Transporting relief goods to a distribution site by following mountain passes and along a riverThe emergency response team of Association for Aid and Relief, Japan (AAR Japan) has been continuing emergency relief activities in Tasarpu Village of the mountainous Dhading District. On May 14th, the team distributed relief supplies to a total of 308 households in the 2nd and 8th wards at the back of the village.
First AAR Japan transported relief goods by four, four-ton trucks from the capital Kathmandu to the foot of the mountain, which takes about three hours. The team then transferred the relief supplies from the trucks to five tractors at the riverbank, and moved along the river. Following the strong aftershock that occurred two days ago, the team talked with local drivers, and decided that this route was safer than through the mountain passes. After moving along the river for about an hour, the team arrived at a low-lying area, which was the AAR Japan’s distribution site.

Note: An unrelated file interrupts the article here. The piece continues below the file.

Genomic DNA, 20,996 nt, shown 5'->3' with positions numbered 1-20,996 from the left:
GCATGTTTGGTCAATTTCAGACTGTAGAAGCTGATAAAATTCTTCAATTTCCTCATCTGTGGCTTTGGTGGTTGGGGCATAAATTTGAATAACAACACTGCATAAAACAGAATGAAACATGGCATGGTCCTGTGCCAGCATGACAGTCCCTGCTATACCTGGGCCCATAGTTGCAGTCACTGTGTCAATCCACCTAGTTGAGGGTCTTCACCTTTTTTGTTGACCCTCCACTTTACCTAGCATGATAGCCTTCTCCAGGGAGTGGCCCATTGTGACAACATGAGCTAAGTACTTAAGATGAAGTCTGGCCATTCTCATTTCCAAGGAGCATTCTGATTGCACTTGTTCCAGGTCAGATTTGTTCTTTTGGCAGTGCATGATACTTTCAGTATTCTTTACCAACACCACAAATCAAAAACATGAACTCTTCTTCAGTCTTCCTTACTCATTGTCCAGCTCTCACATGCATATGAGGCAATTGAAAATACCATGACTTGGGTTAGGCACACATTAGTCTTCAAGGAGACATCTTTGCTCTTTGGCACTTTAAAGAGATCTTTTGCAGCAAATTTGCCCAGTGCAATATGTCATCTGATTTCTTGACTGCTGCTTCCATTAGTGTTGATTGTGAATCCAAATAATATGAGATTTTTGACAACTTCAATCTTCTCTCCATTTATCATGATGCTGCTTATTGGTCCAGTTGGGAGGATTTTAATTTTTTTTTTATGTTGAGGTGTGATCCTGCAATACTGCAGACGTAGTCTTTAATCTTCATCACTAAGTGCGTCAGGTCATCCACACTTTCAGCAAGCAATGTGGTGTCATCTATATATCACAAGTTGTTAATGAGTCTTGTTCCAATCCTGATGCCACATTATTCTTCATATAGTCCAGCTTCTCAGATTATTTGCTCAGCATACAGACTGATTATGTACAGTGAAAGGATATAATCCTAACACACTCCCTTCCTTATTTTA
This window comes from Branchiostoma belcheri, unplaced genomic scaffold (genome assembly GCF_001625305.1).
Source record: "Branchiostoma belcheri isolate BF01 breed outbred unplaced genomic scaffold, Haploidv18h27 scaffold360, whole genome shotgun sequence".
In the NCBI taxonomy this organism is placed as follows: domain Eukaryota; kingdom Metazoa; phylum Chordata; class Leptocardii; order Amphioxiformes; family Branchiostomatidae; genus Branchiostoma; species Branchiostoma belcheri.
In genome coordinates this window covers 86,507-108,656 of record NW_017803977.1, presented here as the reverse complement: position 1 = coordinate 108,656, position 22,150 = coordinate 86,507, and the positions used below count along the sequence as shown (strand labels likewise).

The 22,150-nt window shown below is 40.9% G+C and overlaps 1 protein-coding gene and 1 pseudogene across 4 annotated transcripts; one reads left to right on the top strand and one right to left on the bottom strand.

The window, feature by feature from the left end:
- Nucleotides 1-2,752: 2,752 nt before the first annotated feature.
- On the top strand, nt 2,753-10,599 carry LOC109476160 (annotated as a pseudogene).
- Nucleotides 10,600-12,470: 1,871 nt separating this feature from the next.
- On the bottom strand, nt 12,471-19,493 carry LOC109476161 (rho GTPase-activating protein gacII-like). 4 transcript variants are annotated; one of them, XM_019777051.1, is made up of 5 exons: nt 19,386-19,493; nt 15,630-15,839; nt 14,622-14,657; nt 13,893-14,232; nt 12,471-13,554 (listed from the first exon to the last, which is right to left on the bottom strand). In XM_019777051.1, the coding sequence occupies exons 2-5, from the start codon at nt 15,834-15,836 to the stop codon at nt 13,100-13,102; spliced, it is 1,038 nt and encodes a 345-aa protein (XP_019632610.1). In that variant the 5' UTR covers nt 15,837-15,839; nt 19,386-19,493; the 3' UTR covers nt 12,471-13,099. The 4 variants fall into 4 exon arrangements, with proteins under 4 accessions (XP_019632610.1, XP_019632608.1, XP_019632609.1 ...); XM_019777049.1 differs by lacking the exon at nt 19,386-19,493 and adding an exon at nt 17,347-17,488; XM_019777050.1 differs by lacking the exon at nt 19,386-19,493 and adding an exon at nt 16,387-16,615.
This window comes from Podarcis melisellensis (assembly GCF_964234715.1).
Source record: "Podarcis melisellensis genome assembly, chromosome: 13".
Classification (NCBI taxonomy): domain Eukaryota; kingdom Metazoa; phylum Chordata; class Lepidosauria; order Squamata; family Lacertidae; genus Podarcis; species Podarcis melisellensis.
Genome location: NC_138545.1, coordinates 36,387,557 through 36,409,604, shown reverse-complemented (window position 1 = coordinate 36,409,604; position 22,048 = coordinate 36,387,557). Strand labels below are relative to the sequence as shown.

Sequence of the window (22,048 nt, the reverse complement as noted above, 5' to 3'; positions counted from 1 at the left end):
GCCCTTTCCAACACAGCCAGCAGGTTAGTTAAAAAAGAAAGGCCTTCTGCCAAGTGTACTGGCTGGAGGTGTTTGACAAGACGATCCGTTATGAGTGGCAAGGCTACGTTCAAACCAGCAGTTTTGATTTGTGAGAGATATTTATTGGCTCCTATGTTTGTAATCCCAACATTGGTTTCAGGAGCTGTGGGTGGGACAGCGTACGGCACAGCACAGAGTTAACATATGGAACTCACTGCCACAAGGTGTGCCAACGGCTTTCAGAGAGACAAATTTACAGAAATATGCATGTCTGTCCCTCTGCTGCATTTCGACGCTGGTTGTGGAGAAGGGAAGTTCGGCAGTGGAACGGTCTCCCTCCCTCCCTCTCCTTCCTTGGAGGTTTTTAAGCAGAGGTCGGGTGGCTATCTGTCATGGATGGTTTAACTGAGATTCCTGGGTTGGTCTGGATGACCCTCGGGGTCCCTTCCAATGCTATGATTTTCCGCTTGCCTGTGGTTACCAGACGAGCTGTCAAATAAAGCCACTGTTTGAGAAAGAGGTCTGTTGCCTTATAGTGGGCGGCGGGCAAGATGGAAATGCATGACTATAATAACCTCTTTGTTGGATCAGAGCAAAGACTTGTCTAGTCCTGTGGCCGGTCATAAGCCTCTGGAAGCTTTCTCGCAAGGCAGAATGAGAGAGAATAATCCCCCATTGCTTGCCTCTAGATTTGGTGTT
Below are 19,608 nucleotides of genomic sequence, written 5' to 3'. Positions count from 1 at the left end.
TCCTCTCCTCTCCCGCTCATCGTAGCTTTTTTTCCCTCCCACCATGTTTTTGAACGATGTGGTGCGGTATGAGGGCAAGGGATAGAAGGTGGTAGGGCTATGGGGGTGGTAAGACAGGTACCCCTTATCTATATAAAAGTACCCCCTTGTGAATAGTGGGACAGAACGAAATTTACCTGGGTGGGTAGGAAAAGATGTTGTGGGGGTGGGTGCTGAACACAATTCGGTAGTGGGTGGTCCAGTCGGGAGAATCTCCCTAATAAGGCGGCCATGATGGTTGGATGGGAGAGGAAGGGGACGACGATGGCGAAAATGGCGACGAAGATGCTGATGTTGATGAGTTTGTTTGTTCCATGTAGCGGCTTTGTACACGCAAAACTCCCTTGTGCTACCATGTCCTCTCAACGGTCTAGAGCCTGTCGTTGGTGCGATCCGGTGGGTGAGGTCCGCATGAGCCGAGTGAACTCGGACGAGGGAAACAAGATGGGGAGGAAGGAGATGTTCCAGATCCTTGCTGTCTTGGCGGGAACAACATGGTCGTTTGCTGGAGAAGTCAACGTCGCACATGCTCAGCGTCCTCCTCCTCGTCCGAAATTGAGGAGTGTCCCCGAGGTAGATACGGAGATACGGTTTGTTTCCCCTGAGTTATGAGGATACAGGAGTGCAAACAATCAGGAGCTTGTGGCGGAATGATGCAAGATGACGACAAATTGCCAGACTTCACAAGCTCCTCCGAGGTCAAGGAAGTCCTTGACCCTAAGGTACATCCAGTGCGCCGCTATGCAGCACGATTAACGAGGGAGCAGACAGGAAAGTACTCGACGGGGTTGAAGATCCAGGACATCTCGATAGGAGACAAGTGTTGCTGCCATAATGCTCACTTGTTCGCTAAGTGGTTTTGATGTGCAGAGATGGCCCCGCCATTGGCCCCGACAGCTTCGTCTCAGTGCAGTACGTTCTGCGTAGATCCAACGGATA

|Women of the 8th ward of Tasarpu Village waiting in line to receive long-awaited relief supplies.|
|The AAR Japan’s emergency response team transferred relief supplies from the trucks to tractors, and moved along the river for about an hour. The owner of the tractors refused to receive any compensation for fuel and labor.|
“I want a place where my family can sleep well with peace of mind.”
|In the mountaintop areas, almost all of the houses were destroyed and debris was not cleared, exactly the same sight as right after the earthquake. Natsuki MATSUMOTO (left) and Chiaki FURUKAWA (right) from AAR Japan.|
The front of the house in which Sano Taka’s (left) family lived barely maintains the structure. The back of the house is completely destroyed.
|Sano Taka’s family, consisting of seven, sleeps at this collapsed barn. He said, “I am extremely grateful for the floor mat and mosquito net, but now I want a place where my family can sleep well with peace of mind.”|